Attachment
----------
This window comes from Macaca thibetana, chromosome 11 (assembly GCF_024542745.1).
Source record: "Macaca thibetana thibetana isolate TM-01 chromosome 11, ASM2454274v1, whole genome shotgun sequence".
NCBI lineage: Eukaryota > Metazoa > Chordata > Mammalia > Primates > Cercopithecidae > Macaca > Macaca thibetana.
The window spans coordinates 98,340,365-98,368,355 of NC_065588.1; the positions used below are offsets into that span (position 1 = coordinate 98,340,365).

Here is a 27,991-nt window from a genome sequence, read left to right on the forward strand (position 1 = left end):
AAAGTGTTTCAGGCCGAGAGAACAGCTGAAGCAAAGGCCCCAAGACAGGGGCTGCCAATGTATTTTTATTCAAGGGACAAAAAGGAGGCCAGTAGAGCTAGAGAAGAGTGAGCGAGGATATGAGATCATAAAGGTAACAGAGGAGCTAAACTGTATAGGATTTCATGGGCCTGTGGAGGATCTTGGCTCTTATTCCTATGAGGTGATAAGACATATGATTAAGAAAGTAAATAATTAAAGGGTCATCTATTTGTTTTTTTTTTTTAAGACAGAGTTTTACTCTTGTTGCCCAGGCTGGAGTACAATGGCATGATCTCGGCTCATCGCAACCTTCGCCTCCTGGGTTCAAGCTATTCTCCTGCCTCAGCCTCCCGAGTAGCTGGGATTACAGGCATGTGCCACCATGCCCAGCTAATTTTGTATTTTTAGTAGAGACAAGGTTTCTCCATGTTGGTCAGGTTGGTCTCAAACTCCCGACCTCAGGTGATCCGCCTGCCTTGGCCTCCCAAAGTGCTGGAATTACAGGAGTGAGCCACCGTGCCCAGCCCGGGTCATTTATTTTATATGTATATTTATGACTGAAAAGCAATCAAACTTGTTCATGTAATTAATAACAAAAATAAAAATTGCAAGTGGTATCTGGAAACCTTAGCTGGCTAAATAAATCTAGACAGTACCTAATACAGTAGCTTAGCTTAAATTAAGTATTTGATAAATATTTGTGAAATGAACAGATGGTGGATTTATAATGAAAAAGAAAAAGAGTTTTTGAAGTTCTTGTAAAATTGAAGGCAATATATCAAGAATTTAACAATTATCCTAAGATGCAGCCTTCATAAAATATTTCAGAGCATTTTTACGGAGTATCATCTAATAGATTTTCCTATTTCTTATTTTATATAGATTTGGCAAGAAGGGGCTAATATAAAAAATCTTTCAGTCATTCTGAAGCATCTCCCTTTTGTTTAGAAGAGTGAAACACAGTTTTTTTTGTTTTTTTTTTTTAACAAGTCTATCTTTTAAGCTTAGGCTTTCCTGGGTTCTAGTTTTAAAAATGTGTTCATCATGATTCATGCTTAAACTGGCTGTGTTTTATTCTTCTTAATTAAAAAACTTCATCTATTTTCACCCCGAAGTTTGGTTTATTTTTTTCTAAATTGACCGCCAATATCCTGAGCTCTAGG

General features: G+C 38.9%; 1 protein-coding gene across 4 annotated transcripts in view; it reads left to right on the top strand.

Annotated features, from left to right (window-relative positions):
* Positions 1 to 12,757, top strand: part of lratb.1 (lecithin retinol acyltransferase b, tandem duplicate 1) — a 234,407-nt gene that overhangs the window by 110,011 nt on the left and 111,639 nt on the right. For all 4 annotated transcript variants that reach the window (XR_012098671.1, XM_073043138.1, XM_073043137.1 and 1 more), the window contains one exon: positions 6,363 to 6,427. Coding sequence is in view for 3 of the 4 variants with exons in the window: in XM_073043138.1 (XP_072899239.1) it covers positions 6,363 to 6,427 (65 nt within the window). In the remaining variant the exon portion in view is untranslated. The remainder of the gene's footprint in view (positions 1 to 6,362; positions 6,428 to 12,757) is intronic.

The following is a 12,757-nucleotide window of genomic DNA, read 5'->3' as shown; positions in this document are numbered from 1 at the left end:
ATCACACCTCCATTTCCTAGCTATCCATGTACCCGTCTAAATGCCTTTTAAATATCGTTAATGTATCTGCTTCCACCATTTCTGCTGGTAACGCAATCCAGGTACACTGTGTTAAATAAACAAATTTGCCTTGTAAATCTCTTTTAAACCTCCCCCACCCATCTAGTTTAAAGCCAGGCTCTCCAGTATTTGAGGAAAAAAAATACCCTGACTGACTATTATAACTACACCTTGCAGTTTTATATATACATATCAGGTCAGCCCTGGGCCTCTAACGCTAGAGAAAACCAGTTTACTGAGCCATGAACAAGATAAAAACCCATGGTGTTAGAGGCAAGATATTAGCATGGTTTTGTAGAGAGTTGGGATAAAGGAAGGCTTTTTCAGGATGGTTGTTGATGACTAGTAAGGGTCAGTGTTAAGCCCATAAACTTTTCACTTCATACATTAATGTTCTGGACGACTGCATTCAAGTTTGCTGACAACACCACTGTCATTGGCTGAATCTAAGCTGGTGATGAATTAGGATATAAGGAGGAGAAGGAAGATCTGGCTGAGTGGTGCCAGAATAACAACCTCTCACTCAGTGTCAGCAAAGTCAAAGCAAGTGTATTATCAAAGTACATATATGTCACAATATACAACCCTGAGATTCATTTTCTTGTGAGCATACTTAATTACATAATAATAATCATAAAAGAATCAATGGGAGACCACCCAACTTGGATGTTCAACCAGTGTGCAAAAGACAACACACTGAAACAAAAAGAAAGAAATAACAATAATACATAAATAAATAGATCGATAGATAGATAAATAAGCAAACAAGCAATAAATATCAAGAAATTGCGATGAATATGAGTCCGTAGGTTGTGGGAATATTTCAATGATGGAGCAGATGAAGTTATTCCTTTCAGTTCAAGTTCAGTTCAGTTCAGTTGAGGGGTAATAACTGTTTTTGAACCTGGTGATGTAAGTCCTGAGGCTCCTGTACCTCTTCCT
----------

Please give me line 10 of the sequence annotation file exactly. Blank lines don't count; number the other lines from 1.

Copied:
The following is a 12,757-nucleotide window of genomic DNA, read 5'->3' as shown; positions in this document are numbered from 1 at the left end: